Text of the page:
Can a robot paint a car? Absolutely.
Can a robot replicate painting a masterpiece? You bet.
Would you trust a robot to give you a manicure on your wedding day?
You had to stop and think about it, didn’t you? Despite knowing that robots are masters of precision and capable of levels of detail that evade even the most delicate human touch, it is hard to imagine trusting a robot to perform a task like painting a person’s nails.
While the idea of a robot painting a small surface isn’t surprising, the idea that a robot could pick up a brush, dip it in nail polish, and apply a perfect coat of polish to a fingernail is surprising. Fingernails are all unique. They are different shapes and sizes and curve at different angles. They are surrounded by skin that isn’t intended to be painted. They are attached to fingers that aren’t always steady. For all the precision that robots can offer in the paint sector, how can one possibly do a great job painting fingernails?
The answer is that, yes, of course robots can paint fingernails. They can paint grains of rice and objects even smaller then that. The level of detail that can be painted by a machine exceeds that of even the most skilled professional painter. The Robo-Nailist was introduced in the Fall of 2013 at the International Robot Exhibition. Amazingly, this machine exhibits the dexterity necessary to paint individual fingernails with accuracy and consistency. But aside from just the painting, the Robo-Nailist is able to fulfill the other parts of the process as well. In repeated demonstrations, the Robo-Nailist was able to dip its brush in a can of nail polish, move to the fingernail, and gently paint it with an even coat of polish without any splatter or dripping.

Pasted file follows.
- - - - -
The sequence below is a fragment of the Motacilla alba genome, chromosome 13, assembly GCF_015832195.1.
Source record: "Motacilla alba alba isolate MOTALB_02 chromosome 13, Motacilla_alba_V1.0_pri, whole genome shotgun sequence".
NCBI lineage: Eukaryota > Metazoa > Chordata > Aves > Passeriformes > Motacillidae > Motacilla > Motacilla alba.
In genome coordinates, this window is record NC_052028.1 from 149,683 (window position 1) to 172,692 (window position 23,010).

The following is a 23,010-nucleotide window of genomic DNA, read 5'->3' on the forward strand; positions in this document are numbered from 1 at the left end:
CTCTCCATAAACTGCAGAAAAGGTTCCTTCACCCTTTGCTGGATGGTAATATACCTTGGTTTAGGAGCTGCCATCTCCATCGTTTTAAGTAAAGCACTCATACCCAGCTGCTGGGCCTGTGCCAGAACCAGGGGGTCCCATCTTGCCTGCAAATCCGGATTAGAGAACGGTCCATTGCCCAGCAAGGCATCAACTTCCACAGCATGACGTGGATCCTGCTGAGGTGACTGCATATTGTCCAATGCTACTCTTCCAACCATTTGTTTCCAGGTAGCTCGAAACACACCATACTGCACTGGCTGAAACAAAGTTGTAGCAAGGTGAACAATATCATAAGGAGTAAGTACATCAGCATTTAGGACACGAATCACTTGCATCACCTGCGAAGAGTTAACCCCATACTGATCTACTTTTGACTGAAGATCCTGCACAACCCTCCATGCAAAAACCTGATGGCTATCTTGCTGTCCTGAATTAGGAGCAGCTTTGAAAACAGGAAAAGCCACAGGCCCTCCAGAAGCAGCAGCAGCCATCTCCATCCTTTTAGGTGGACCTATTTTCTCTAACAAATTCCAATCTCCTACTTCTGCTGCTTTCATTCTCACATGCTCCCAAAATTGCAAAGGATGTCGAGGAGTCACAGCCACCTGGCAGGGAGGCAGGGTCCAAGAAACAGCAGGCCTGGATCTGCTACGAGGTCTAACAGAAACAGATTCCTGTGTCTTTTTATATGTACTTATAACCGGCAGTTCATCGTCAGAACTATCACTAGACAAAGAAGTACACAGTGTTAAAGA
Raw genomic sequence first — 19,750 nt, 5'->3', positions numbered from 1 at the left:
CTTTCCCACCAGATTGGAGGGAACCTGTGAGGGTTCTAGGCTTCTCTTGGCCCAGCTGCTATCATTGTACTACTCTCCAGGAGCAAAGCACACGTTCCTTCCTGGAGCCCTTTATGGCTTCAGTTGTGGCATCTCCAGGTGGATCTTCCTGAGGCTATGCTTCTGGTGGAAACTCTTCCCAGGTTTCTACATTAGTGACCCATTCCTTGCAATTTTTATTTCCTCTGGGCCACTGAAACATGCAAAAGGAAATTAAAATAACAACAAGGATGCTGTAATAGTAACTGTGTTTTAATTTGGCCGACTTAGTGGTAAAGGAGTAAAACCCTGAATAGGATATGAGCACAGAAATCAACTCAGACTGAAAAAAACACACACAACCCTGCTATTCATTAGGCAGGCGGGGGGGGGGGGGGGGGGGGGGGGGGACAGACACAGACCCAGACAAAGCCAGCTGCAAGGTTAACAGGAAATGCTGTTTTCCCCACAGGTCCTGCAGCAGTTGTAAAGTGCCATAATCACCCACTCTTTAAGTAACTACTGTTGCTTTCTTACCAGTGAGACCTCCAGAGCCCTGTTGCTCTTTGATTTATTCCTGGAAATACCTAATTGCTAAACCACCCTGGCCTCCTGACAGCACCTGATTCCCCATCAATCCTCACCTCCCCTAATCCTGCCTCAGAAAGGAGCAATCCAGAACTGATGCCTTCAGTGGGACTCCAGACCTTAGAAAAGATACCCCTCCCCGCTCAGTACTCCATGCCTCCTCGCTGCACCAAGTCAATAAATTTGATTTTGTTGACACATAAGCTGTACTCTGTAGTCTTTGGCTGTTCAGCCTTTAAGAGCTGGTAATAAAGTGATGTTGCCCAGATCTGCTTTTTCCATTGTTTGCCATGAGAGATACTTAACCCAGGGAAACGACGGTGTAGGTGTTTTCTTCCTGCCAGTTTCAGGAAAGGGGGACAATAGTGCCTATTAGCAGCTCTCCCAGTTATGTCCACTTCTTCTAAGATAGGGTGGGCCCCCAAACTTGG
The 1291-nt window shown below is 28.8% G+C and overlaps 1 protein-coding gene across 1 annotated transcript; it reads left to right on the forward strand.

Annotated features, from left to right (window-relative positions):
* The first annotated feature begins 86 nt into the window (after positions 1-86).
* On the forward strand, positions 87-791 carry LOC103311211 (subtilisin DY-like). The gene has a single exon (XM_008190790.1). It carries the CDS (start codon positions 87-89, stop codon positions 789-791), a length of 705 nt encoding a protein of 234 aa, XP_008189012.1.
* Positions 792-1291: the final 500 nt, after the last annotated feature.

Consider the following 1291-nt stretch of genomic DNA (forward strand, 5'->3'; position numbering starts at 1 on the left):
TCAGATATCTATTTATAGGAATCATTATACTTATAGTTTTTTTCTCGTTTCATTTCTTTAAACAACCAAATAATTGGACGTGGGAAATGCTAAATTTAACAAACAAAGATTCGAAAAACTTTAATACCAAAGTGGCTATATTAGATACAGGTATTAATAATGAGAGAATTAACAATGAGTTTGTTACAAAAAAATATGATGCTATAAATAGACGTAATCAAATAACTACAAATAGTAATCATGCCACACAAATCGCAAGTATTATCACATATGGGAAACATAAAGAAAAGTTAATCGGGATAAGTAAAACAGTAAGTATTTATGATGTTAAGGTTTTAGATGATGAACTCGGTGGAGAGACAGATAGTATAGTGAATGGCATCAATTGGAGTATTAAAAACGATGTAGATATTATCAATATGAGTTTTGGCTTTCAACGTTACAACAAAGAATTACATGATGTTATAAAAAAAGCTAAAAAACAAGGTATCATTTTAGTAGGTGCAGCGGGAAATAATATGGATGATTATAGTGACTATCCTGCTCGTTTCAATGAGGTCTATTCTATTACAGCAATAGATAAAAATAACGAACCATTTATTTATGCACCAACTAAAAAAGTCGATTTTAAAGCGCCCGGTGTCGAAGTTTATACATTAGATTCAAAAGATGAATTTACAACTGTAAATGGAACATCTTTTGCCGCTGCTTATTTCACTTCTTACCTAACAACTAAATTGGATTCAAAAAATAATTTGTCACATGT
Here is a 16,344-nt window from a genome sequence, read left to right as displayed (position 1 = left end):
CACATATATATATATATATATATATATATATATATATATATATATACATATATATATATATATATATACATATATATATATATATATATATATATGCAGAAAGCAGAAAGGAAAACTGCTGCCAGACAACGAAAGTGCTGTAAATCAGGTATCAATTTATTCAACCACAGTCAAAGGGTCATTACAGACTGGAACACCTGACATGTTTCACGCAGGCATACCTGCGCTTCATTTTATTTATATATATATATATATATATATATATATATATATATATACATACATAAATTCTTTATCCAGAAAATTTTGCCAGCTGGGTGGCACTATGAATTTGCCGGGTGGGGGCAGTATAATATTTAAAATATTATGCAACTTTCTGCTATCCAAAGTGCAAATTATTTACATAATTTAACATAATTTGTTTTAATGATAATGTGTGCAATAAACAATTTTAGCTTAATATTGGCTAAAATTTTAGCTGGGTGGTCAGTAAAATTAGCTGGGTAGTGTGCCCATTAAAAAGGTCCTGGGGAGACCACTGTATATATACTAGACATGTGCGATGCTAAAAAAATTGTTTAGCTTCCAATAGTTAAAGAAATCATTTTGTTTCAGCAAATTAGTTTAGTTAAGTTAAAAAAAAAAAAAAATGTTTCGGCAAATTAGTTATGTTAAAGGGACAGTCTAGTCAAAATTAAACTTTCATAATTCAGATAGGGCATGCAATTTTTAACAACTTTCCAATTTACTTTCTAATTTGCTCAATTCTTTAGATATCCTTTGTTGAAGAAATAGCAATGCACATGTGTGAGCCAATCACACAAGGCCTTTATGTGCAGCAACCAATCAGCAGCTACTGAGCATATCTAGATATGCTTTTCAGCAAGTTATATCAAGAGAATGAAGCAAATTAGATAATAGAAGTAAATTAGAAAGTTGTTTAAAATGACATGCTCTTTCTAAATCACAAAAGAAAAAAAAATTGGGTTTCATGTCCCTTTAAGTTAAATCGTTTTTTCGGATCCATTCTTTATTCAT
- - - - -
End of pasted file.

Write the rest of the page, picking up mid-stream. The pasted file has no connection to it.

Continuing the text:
As you may imagine, this isn’t actually the first time that a robot has been used to paint or decorate fingernails. In 2011 a robotic arm performed the same delicate work but was controlled by a physician that had a great deal of experience controlling robotic instruments during medical surgery. Here is that robotic arm in action:
The practical applications for professional painters of this technology are myriad. On the one hand, advancements in paint robotics have led to machines that might be useful in applications from custom art work to sealing nanotubes in an industrial setting. Precision paint work is perhaps the most difficult part of the profession and is always in short supply. But on the other hand, there is likely a gap in the market – particularly among consumers – to have such specialized painting left in the hands of a machine. Even if the accuracy is unlikely to be called into question, convincing the end customer that a machine can replicate the “touch” and “feel” provided by a professional painter is likely to be a tough sell.
In other words, even in the face of advancing technology and accelerated development in paint robotics, the mindshare of clients and end users still sees a gap in what a machine is capable of painting. A wall or automobile seems like a simple exercise so machines can be trusted to do a good job. But fingernails are personal and have nerve endings underneath them…so the machines may just have to wait.